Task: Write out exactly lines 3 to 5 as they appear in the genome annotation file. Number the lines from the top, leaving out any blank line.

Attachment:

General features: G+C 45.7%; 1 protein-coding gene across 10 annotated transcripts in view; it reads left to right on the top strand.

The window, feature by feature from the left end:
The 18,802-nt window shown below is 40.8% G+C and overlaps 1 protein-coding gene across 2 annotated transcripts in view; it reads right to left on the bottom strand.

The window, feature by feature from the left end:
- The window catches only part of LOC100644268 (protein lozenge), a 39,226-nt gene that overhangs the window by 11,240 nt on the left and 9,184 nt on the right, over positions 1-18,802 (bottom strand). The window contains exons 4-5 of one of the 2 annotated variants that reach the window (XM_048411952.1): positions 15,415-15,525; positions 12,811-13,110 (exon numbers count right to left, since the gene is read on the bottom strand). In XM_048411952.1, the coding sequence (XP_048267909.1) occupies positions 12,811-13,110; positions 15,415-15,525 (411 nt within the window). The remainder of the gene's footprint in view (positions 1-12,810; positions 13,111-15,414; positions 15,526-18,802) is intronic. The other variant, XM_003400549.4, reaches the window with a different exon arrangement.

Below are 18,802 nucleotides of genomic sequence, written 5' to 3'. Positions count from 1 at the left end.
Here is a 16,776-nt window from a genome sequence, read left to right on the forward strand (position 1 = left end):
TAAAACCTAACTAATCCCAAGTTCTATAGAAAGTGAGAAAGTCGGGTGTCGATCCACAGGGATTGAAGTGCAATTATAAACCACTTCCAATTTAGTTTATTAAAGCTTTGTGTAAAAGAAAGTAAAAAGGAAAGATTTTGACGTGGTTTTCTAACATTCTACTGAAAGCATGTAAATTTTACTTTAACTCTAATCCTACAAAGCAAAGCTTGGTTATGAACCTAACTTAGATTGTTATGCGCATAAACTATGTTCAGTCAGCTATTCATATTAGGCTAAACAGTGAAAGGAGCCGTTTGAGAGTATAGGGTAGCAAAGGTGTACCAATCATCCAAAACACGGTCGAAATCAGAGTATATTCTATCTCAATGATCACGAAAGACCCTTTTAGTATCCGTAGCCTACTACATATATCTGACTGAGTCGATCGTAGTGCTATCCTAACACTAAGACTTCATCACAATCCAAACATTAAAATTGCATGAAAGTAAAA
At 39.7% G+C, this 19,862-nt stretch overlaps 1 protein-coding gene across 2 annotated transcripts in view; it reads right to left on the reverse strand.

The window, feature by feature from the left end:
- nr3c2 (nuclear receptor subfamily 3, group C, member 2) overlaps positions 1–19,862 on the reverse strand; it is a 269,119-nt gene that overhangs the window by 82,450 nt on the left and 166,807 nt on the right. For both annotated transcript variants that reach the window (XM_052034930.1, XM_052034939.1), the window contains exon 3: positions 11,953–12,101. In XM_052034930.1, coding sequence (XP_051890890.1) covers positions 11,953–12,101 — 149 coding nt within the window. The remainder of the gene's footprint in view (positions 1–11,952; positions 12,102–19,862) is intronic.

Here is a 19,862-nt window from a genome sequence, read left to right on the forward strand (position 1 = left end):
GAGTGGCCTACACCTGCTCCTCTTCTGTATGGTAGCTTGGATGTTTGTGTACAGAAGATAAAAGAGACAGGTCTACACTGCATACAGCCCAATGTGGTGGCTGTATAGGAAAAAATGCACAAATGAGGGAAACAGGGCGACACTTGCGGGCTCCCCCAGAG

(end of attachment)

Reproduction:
The 18,802-nt window shown below is 40.8% G+C and overlaps 1 protein-coding gene across 2 annotated transcripts in view; it reads right to left on the bottom strand.

The window, feature by feature from the left end:
- The window catches only part of LOC100644268 (protein lozenge), a 39,226-nt gene that overhangs the window by 11,240 nt on the left and 9,184 nt on the right, over positions 1-18,802 (bottom strand). The window contains exons 4-5 of one of the 2 annotated variants that reach the window (XM_048411952.1): positions 15,415-15,525; positions 12,811-13,110 (exon numbers count right to left, since the gene is read on the bottom strand). In XM_048411952.1, the coding sequence (XP_048267909.1) occupies positions 12,811-13,110; positions 15,415-15,525 (411 nt within the window). The remainder of the gene's footprint in view (positions 1-12,810; positions 13,111-15,414; positions 15,526-18,802) is intronic. The other variant, XM_003400549.4, reaches the window with a different exon arrangement.